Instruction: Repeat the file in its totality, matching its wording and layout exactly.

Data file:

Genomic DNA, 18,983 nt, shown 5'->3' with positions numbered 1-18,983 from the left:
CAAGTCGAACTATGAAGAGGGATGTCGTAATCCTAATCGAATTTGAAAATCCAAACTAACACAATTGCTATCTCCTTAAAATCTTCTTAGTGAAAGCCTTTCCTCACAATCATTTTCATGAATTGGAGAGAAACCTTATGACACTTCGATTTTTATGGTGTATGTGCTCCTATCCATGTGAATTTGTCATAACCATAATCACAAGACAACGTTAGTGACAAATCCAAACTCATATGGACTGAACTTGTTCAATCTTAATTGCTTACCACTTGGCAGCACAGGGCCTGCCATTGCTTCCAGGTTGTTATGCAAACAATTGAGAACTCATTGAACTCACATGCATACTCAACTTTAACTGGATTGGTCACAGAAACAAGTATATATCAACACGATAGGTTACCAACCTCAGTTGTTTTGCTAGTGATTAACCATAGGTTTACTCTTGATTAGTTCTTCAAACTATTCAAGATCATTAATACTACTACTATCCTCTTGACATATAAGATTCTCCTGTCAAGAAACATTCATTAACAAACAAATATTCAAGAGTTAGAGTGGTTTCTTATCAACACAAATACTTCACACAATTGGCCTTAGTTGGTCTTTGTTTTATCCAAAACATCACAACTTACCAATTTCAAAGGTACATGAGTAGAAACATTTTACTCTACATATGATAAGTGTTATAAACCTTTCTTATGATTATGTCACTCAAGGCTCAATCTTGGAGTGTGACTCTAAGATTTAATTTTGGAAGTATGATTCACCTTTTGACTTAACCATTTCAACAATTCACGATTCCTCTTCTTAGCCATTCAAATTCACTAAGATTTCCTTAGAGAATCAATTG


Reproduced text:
Genomic DNA, 18,983 nt, shown 5'->3' with positions numbered 1-18,983 from the left:
CAAGTCGAACTATGAAGAGGGATGTCGTAATCCTAATCGAATTTGAAAATCCAAACTAACACAATTGCTATCTCCTTAAAATCTTCTTAGTGAAAGCCTTTCCTCACAATCATTTTCATGAATTGGAGAGAAACCTTATGACACTTCGATTTTTATGGTGTATGTGCTCCTATCCATGTGAATTTGTCATAACCATAATCACAAGACAACGTTAGTGACAAATCCAAACTCATATGGACTGAACTTGTTCAATCTTAATTGCTTACCACTTGGCAGCACAGGGCCTGCCATTGCTTCCAGGTTGTTATGCAAACAATTGAGAACTCATTGAACTCACATGCATACTCAACTTTAACTGGATTGGTCACAGAAACAAGTATATATCAACACGATAGGTTACCAACCTCAGTTGTTTTGCTAGTGATTAACCATAGGTTTACTCTTGATTAGTTCTTCAAACTATTCAAGATCATTAATACTACTACTATCCTCTTGACATATAAGATTCTCCTGTCAAGAAACATTCATTAACAAACAAATATTCAAGAGTTAGAGTGGTTTCTTATCAACACAAATACTTCACACAATTGGCCTTAGTTGGTCTTTGTTTTATCCAAAACATCACAACTTACCAATTTCAAAGGTACATGAGTAGAAACATTTTACTCTACATATGATAAGTGTTATAAACCTTTCTTATGATTATGTCACTCAAGGCTCAATCTTGGAGTGTGACTCTAAGATTTAATTTTGGAAGTATGATTCACCTTTTGACTTAACCATTTCAACAATTCACGATTCCTCTTCTTAGCCATTCAAATTCACTAAGATTTCCTTAGAGAATCAATTG